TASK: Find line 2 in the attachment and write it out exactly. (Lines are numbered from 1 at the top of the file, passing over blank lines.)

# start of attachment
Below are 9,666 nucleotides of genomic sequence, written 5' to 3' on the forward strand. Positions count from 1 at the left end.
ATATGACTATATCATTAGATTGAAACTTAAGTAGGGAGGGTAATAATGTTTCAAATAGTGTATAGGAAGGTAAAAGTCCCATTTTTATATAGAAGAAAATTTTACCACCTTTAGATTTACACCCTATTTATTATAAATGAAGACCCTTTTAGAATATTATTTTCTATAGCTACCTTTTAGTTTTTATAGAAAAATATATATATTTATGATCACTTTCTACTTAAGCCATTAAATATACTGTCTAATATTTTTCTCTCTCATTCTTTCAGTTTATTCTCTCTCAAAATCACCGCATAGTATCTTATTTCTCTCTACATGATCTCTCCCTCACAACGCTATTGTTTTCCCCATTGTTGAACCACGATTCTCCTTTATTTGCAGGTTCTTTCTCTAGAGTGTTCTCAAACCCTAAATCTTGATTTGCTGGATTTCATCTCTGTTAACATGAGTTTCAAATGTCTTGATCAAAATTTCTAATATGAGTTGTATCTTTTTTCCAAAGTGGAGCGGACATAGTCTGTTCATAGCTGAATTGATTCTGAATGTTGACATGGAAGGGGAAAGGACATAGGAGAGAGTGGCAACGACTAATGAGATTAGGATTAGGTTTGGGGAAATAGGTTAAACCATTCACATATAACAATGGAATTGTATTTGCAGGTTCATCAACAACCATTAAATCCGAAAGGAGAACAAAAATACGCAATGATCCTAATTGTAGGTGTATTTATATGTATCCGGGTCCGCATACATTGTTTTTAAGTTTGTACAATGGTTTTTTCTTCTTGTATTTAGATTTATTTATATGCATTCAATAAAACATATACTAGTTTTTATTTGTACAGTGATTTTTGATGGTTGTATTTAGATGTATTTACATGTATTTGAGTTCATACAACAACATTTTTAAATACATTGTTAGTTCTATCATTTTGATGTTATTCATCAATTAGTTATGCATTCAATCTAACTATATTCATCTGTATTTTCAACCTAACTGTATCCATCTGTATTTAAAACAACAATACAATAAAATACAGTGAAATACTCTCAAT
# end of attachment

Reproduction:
ATATGACTATATCATTAGATTGAAACTTAAGTAGGGAGGGTAATAATGTTTCAAATAGTGTATAGGAAGGTAAAAGTCCCATTTTTATATAGAAGAAAATTTTACCACCTTTAGATTTACACCCTATTTATTATAAATGAAGACCCTTTTAGAATATTATTTTCTATAGCTACCTTTTAGTTTTTATAGAAAAATATATATATTTATGATCACTTTCTACTTAAGCCATTAAATATACTGTCTAATATTTTTCTCTCTCATTCTTTCAGTTTATTCTCTCTCAAAATCACCGCATAGTATCTTATTTCTCTCTACATGATCTCTCCCTCACAACGCTATTGTTTTCCCCATTGTTGAACCACGATTCTCCTTTATTTGCAGGTTCTTTCTCTAGAGTGTTCTCAAACCCTAAATCTTGATTTGCTGGATTTCATCTCTGTTAACATGAGTTTCAAATGTCTTGATCAAAATTTCTAATATGAGTTGTATCTTTTTTCCAAAGTGGAGCGGACATAGTCTGTTCATAGCTGAATTGATTCTGAATGTTGACATGGAAGGGGAAAGGACATAGGAGAGAGTGGCAACGACTAATGAGATTAGGATTAGGTTTGGGGAAATAGGTTAAACCATTCACATATAACAATGGAATTGTATTTGCAGGTTCATCAACAACCATTAAATCCGAAAGGAGAACAAAAATACGCAATGATCCTAATTGTAGGTGTATTTATATGTATCCGGGTCCGCATACATTGTTTTTAAGTTTGTACAATGGTTTTTTCTTCTTGTATTTAGATTTATTTATATGCATTCAATAAAACATATACTAGTTTTTATTTGTACAGTGATTTTTGATGGTTGTATTTAGATGTATTTACATGTATTTGAGTTCATACAACAACATTTTTAAATACATTGTTAGTTCTATCATTTTGATGTTATTCATCAATTAGTTATGCATTCAATCTAACTATATTCATCTGTATTTTCAACCTAACTGTATCCATCTGTATTTAAAACAACAATACAATAAAATACAGTGAAATACTCTCAAT